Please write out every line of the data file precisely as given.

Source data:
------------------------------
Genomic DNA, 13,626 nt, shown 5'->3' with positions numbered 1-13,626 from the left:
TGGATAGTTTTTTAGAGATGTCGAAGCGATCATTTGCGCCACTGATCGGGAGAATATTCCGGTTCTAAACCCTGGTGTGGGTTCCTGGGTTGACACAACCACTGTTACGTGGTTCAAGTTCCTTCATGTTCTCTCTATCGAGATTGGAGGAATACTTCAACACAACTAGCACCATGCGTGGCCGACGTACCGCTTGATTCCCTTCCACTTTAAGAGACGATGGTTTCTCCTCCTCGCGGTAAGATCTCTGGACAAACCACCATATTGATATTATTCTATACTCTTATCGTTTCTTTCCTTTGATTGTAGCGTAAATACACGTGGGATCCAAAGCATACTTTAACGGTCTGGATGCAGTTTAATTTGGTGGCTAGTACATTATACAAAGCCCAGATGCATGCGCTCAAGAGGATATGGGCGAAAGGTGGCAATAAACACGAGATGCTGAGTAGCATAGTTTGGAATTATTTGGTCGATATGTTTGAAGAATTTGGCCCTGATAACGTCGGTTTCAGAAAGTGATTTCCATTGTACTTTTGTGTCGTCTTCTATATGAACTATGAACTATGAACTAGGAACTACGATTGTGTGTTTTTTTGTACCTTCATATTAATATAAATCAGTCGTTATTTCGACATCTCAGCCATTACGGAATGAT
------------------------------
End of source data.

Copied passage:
Genomic DNA, 13,626 nt, shown 5'->3' with positions numbered 1-13,626 from the left:
TGGATAGTTTTTTAGAGATGTCGAAGCGATCATTTGCGCCACTGATCGGGAGAATATTCCGGTTCTAAACCCTGGTGTGGGTTCCTGGGTTGACACAACCACTGTTACGTGGTTCAAGTTCCTTCATGTTCTCTCTATCGAGATTGGAGGAATACTTCAACACAACTAGCACCATGCGTGGCCGACGTACCGCTTGATTCCCTTCCACTTTAAGAGACGATGGTTTCTCCTCCTCGCGGTAAGATCTCTGGACAAACCACCATATTGATATTATTCTATACTCTTATCGTTTCTTTCCTTTGATTGTAGCGTAAATACACGTGGGATCCAAAGCATACTTTAACGGTCTGGATGCAGTTTAATTTGGTGGCTAGTACATTATACAAAGCCCAGATGCATGCGCTCAAGAGGATATGGGCGAAAGGTGGCAATAAACACGAGATGCTGAGTAGCATAGTTTGGAATTATTTGGTCGATATGTTTGAAGAATTTGGCCCTGATAACGTCGGTTTCAGAAAGTGATTTCCATTGTACTTTTGTGTCGTCTTCTATATGAACTATGAACTATGAACTAGGAACTACGATTGTGTGTTTTTTTGTACCTTCATATTAATATAAATCAGTCGTTATTTCGACATCTCAGCCATTACGGAATGAT